Almanac Mountain is an extremely remote peak in the forests of Maine. It is also the moniker of a band fronted by one, Chris Cote. The progressive-pop sounds of the band, mirror the loneliness of the mountain itself and is translated on their new record Cryptoseismology. Recorded in the depths of a long New England winter, a cold, knife-like, uncomfortable, and isolated sound permeates the record and brings a chill to the music. Lush, and vibrant with a monotone reserved for Depeche Mode, the record forces to be listened to with undivided attention to pick up the nuances that give Almanac Mountain such and fresh and original sound.
Each song is a microcosm of emotion. Album opener “My Favorite Day (Is Someday) is part avant-garde, part pop, part rock with a chorus of “I don’t feel anything much these days” in stark contrast to the sound of the music. “Lilac” opens with a Delilah Radio Program spoof, which is quite funny and adds to the super-gooeyness of the ballad, but Cote knows this and exploits it, unapologetically. “Cryptoseism” offers a landscape of avant-garde noise. “Towers” is an upbeat, piano-driven pop song that straddles the line between melancholy, disaster, and rainbows in the realm of The Scissor Sisters.lead single “Harbourside” is a dreamy walk along the canals of Venice complete with private accordion player.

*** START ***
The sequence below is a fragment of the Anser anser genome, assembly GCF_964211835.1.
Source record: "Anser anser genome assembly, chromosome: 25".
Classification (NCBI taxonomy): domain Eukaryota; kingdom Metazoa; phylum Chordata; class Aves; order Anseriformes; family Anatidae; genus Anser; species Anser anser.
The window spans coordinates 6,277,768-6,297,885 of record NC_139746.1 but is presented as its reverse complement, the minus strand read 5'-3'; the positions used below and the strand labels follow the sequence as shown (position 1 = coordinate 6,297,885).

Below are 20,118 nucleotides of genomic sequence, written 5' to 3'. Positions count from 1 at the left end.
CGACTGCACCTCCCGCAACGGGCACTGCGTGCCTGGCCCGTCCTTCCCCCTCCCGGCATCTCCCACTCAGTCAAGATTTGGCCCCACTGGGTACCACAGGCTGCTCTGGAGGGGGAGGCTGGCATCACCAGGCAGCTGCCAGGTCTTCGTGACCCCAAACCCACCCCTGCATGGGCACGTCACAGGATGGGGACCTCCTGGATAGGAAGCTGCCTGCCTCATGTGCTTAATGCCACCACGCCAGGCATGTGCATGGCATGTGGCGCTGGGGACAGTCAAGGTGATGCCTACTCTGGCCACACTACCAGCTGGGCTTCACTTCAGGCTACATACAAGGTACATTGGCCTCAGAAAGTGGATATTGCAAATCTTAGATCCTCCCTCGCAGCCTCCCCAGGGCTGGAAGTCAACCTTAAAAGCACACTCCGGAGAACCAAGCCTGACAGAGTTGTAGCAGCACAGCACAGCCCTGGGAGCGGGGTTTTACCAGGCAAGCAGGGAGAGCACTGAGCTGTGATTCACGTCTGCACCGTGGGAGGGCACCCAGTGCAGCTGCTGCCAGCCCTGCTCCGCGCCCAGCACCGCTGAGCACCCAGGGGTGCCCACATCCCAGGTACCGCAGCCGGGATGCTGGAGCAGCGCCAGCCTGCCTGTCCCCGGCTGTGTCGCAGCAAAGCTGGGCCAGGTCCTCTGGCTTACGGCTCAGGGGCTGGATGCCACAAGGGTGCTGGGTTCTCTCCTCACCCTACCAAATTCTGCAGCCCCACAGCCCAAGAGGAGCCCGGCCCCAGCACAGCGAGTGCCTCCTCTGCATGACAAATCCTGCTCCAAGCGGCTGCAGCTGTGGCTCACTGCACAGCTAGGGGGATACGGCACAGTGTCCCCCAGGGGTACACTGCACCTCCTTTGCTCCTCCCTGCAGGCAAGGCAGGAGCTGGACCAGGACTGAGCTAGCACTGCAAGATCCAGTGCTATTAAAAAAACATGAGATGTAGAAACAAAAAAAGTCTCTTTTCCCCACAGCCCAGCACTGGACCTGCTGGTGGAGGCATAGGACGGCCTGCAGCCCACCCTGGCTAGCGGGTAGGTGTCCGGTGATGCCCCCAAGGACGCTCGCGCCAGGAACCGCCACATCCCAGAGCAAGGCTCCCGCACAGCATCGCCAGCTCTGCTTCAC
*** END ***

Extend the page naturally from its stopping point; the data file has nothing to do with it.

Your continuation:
There are some missteps on Cryptoseismology but those missteps are still fresh, and even though they may not work, are welcome sounds on a record full of inventive pop music. It is a record worth a listen.